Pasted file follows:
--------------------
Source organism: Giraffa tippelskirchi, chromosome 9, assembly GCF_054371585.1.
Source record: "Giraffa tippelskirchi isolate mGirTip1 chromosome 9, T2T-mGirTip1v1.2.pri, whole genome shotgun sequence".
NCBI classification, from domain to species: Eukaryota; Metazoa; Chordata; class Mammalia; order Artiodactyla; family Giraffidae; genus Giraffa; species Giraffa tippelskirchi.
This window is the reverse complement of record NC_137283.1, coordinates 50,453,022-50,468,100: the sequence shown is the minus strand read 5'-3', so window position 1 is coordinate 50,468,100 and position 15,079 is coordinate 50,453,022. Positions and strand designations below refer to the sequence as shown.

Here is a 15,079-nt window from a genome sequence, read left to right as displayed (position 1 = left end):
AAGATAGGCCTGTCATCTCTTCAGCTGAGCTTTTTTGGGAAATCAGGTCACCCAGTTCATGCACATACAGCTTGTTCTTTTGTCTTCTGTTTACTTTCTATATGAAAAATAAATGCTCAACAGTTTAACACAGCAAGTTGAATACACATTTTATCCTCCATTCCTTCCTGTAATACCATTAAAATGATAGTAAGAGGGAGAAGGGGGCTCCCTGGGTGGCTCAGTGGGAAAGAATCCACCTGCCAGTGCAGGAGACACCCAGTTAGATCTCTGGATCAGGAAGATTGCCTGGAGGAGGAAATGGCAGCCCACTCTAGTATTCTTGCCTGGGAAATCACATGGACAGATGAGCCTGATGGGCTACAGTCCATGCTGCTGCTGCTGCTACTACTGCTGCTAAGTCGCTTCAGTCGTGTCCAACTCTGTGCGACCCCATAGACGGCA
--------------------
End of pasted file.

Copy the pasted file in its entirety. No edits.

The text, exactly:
Source organism: Giraffa tippelskirchi, chromosome 9, assembly GCF_054371585.1.
Source record: "Giraffa tippelskirchi isolate mGirTip1 chromosome 9, T2T-mGirTip1v1.2.pri, whole genome shotgun sequence".
NCBI classification, from domain to species: Eukaryota; Metazoa; Chordata; class Mammalia; order Artiodactyla; family Giraffidae; genus Giraffa; species Giraffa tippelskirchi.
This window is the reverse complement of record NC_137283.1, coordinates 50,453,022-50,468,100: the sequence shown is the minus strand read 5'-3', so window position 1 is coordinate 50,468,100 and position 15,079 is coordinate 50,453,022. Positions and strand designations below refer to the sequence as shown.

Here is a 15,079-nt window from a genome sequence, read left to right as displayed (position 1 = left end):
AAGATAGGCCTGTCATCTCTTCAGCTGAGCTTTTTTGGGAAATCAGGTCACCCAGTTCATGCACATACAGCTTGTTCTTTTGTCTTCTGTTTACTTTCTATATGAAAAATAAATGCTCAACAGTTTAACACAGCAAGTTGAATACACATTTTATCCTCCATTCCTTCCTGTAATACCATTAAAATGATAGTAAGAGGGAGAAGGGGGCTCCCTGGGTGGCTCAGTGGGAAAGAATCCACCTGCCAGTGCAGGAGACACCCAGTTAGATCTCTGGATCAGGAAGATTGCCTGGAGGAGGAAATGGCAGCCCACTCTAGTATTCTTGCCTGGGAAATCACATGGACAGATGAGCCTGATGGGCTACAGTCCATGCTGCTGCTGCTGCTACTACTGCTGCTAAGTCGCTTCAGTCGTGTCCAACTCTGTGCGACCCCATAGACGGCA